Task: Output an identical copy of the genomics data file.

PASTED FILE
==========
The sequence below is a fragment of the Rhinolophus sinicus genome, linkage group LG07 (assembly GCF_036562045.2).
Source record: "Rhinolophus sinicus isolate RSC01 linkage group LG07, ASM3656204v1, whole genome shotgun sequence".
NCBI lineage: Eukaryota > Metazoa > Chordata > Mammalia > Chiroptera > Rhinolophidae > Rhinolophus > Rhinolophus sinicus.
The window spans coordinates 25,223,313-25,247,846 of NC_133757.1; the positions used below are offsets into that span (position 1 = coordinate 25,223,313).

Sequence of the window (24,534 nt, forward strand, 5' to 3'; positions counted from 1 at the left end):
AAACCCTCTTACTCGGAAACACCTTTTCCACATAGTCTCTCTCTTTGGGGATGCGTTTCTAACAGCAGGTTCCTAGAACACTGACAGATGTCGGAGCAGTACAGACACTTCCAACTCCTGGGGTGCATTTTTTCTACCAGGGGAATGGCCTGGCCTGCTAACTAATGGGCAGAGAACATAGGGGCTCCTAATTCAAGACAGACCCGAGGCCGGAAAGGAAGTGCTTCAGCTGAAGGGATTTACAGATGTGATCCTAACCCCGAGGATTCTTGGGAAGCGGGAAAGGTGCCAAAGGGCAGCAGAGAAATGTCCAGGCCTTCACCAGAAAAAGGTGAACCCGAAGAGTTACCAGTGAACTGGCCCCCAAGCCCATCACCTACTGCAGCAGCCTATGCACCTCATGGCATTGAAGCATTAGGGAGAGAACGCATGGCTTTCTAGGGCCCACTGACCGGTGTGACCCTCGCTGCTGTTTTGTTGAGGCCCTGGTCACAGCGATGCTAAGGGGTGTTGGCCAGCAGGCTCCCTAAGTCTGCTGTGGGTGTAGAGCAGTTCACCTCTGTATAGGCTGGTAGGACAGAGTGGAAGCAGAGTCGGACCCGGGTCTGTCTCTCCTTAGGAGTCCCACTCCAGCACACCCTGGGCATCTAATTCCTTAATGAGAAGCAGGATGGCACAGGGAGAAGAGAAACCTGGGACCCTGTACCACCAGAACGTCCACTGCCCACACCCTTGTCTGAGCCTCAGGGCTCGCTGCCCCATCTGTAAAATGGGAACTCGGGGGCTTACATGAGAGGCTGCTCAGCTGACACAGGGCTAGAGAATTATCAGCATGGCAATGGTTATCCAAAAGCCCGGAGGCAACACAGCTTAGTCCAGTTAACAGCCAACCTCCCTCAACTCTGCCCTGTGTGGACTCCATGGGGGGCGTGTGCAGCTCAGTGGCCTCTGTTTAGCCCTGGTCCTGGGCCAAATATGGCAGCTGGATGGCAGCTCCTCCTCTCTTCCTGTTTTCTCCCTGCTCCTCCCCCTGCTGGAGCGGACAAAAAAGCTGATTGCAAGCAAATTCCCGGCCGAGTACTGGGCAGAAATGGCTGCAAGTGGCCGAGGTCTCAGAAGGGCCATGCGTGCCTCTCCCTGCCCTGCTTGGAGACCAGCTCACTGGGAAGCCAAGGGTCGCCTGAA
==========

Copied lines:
The sequence below is a fragment of the Rhinolophus sinicus genome, linkage group LG07 (assembly GCF_036562045.2).
Source record: "Rhinolophus sinicus isolate RSC01 linkage group LG07, ASM3656204v1, whole genome shotgun sequence".
NCBI lineage: Eukaryota > Metazoa > Chordata > Mammalia > Chiroptera > Rhinolophidae > Rhinolophus > Rhinolophus sinicus.
The window spans coordinates 25,223,313-25,247,846 of NC_133757.1; the positions used below are offsets into that span (position 1 = coordinate 25,223,313).

Sequence of the window (24,534 nt, forward strand, 5' to 3'; positions counted from 1 at the left end):
AAACCCTCTTACTCGGAAACACCTTTTCCACATAGTCTCTCTCTTTGGGGATGCGTTTCTAACAGCAGGTTCCTAGAACACTGACAGATGTCGGAGCAGTACAGACACTTCCAACTCCTGGGGTGCATTTTTTCTACCAGGGGAATGGCCTGGCCTGCTAACTAATGGGCAGAGAACATAGGGGCTCCTAATTCAAGACAGACCCGAGGCCGGAAAGGAAGTGCTTCAGCTGAAGGGATTTACAGATGTGATCCTAACCCCGAGGATTCTTGGGAAGCGGGAAAGGTGCCAAAGGGCAGCAGAGAAATGTCCAGGCCTTCACCAGAAAAAGGTGAACCCGAAGAGTTACCAGTGAACTGGCCCCCAAGCCCATCACCTACTGCAGCAGCCTATGCACCTCATGGCATTGAAGCATTAGGGAGAGAACGCATGGCTTTCTAGGGCCCACTGACCGGTGTGACCCTCGCTGCTGTTTTGTTGAGGCCCTGGTCACAGCGATGCTAAGGGGTGTTGGCCAGCAGGCTCCCTAAGTCTGCTGTGGGTGTAGAGCAGTTCACCTCTGTATAGGCTGGTAGGACAGAGTGGAAGCAGAGTCGGACCCGGGTCTGTCTCTCCTTAGGAGTCCCACTCCAGCACACCCTGGGCATCTAATTCCTTAATGAGAAGCAGGATGGCACAGGGAGAAGAGAAACCTGGGACCCTGTACCACCAGAACGTCCACTGCCCACACCCTTGTCTGAGCCTCAGGGCTCGCTGCCCCATCTGTAAAATGGGAACTCGGGGGCTTACATGAGAGGCTGCTCAGCTGACACAGGGCTAGAGAATTATCAGCATGGCAATGGTTATCCAAAAGCCCGGAGGCAACACAGCTTAGTCCAGTTAACAGCCAACCTCCCTCAACTCTGCCCTGTGTGGACTCCATGGGGGGCGTGTGCAGCTCAGTGGCCTCTGTTTAGCCCTGGTCCTGGGCCAAATATGGCAGCTGGATGGCAGCTCCTCCTCTCTTCCTGTTTTCTCCCTGCTCCTCCCCCTGCTGGAGCGGACAAAAAAGCTGATTGCAAGCAAATTCCCGGCCGAGTACTGGGCAGAAATGGCTGCAAGTGGCCGAGGTCTCAGAAGGGCCATGCGTGCCTCTCCCTGCCCTGCTTGGAGACCAGCTCACTGGGAAGCCAAGGGTCGCCTGAA